LED drivers, also known as LED power supplies, are devices used to provide electricity to LED lights to function successfully. They are like the ballasts to fluorescent lights or transformers to low-voltage bulbs. 

Why is an LED driver needed?

Since many places run on a high voltage, alternating current electricity and LEDs operate on a low voltage direct current, a driver is needed to convert the energy. Having an LED driver also protects the LED light from damages caused by fluctuating voltage or current. LED lights need to operate on a certain current range, so too little or too much will damage the bulbs. So an LED driver is also important to keep the LED light at its rated level.

Basic Guidelines for Dimmable LEDs

1.1  Check the bulb.

If you want a dimming effect, choose an LED bulb that is dimmable. Look for the following image that manufacturers prominently display on product packing and online listings.

1.2  Use a compatible dimmer.

As I have mentioned earlier, you may use a traditional dimmer with an LED bulb. You can even try to use a non-dimmable LED bulb to a traditional or even a trailing edge dimmer. But doing so will not let you achieve the best dimming experience. The dimming effect will not be as great or desired, flickering and buzzing problems will appear and both the bulb and dimmer will get damaged. The best choice is to use a compatible dimmer such as a trailing edge dimmer.

Tip: Check the compatibility charts from manufacturers. Manufacturers have embraced the practice of testing their bulbs with a variety of dimmers to see which ones are compatible with their bulbs. After testing, they use the data collected during their test to compile their compatibility charts. Checking the manufacturer’s compatibility charts can ensure you get the correct dimmer switch the first time. Below is an example of a compatibility chart from Leviton.

LEVITON's Compatibility Chart
https://www.leviton.com/fr/docs/Dimmer_Bulb_Compatibility_Chart.pdf

1.3  Select proven and tested ones.

As the LED market booms, many manufacturers have grabbed ahold of the opportunity to reap the revenue benefits. However, some manufacturers have created LED bulbs using inferior materials. As a result, the market is flooded with inferior LED products that don’t perform as expected, burn out quickly, and even catch fire. Save yourself the frustration and order your bulbs with a trusted supplier that can guarantee safety and performance. 

1.4  Do a mockup.

Once you have a bulb, try to install it on your dimmer. Make sure that you’ve got at least a matching bulb and dimmer. Observe if there will be issues like flickering, buzzing, strobing, etc. Once these problems occur, then you most likely need to get another bulb or dimmer. On the other hand, if there are no issues, then you’re good to go. You can now enjoy a dimming experience. See what works well for your space. Other than that, you may approach a lumen master at goodbulb.com to help and guide you through.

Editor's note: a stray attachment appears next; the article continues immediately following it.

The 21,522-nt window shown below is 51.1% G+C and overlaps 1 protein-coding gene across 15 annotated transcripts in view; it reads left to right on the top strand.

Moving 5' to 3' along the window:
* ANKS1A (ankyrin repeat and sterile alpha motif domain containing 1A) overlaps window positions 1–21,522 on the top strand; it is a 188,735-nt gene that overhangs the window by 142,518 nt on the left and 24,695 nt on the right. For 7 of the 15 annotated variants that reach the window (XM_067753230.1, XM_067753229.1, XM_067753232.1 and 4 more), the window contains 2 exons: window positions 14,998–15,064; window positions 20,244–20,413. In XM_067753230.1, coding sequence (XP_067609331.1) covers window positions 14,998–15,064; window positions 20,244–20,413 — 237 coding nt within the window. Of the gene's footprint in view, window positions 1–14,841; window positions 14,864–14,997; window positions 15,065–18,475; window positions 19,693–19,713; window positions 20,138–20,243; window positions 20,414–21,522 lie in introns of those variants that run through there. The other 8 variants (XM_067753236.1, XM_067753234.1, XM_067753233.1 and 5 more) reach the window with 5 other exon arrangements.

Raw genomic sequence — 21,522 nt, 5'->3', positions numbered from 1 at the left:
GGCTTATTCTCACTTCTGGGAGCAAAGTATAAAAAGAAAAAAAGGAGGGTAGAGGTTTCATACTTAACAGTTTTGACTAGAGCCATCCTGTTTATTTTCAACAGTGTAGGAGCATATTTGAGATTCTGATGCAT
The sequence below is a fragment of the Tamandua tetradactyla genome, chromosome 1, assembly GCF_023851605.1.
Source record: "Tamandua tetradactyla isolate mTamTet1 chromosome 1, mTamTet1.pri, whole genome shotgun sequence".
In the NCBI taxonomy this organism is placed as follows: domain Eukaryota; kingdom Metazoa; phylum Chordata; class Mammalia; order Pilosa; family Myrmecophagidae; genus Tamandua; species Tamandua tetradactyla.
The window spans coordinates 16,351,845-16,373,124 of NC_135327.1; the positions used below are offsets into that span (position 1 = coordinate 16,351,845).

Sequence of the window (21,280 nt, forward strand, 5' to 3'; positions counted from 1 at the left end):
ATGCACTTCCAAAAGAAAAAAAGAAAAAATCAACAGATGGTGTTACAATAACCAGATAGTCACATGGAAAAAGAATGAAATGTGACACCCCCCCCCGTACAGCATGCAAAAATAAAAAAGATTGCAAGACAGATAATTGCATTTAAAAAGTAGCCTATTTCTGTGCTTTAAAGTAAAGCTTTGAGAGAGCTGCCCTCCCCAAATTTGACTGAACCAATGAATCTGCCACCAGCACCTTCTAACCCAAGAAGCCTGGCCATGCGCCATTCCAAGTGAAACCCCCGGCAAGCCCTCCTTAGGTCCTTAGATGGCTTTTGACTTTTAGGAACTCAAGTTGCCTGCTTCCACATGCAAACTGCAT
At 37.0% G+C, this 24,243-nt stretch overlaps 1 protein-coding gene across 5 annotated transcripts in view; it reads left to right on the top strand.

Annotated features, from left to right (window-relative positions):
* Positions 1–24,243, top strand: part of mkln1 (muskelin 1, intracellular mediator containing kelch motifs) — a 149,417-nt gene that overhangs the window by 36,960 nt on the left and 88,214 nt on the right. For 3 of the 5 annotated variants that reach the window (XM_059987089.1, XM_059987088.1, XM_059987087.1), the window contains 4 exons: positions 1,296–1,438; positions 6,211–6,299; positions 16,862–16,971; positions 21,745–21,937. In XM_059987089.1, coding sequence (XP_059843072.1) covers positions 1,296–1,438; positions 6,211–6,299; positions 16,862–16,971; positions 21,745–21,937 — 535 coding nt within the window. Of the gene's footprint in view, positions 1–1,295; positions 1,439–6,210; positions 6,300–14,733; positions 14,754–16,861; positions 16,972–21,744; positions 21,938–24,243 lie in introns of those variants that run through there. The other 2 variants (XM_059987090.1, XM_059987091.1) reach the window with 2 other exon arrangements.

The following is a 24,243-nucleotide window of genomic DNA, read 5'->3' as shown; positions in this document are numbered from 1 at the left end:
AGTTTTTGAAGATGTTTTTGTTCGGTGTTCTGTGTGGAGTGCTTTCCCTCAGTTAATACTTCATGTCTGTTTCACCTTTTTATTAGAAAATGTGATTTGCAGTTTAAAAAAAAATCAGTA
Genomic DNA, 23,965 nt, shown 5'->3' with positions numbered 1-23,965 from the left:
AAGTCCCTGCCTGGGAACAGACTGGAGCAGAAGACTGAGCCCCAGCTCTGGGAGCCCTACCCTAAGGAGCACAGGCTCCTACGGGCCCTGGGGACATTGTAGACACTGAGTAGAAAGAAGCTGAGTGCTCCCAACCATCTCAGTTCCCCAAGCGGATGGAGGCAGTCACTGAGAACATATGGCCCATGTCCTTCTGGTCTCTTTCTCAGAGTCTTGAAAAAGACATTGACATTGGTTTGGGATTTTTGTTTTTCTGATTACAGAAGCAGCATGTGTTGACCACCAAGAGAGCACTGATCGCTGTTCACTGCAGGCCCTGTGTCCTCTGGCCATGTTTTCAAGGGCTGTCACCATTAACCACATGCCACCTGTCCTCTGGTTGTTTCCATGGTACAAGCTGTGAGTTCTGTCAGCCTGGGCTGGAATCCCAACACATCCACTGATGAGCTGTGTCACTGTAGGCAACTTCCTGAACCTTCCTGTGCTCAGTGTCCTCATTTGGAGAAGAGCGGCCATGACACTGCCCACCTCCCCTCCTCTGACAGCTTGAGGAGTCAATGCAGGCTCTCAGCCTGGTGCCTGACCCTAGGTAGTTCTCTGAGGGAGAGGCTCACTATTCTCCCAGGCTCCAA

How many LED lights can I use with my dimmer?

One common mistake is to overload dimmers. Doing so may cause the same problems that using incompatible dimmers with LED bulbs causes such as flickering, buzzing, strobing, and many others. How do we know how many bulbs we can use with our dimmer? 

Follow the simple formula below:

  1. Take the minimum load of the dimmer / 10.
  2. Take the maximum load of the dimmer / 10.

Example:

Dimmer is rated 100W-400W
Dimmer Minimum load is 100W / 10 = 10W
Dimmer Maximum load is 400W / 10 = 40W

This means that the dimmer can carry 10W-40W of LED bulbs.       

Next:

         Count the total wattages of the LED bulbs.

         Example

         4 x 5W = 20W

Since the combined wattage of the 4 bulbs is 20 and within the calculated 10W-40W range, the dimming will work fine.

Tips: (1.) The total wattage must exceed the minimum calculated load of the dimmer, but not the maximum, or else it won’t work properly. (2.) Use bulbs of the same type and manufacturers for the reason that having different types of manufacturers may result in bulbs that have different circuitry components that may result in dimming issues arising.  

So, are LED lights dimmable? It depends. Some LED lights are non-dimmable. But having dimmable LED lighting shouldn’t be complicated. If you have the right number of dimmable LED bulbs and a compatible dimmer switch that are all proven and tested, carry on. Not only will you save on your energy bills with safer and more long-lasting bulbs, but you will also achieve that dimming effect you’ve been dreaming of for your space.


Author: Jayk Guylaine Magistrado
Editor: Preston Gilmore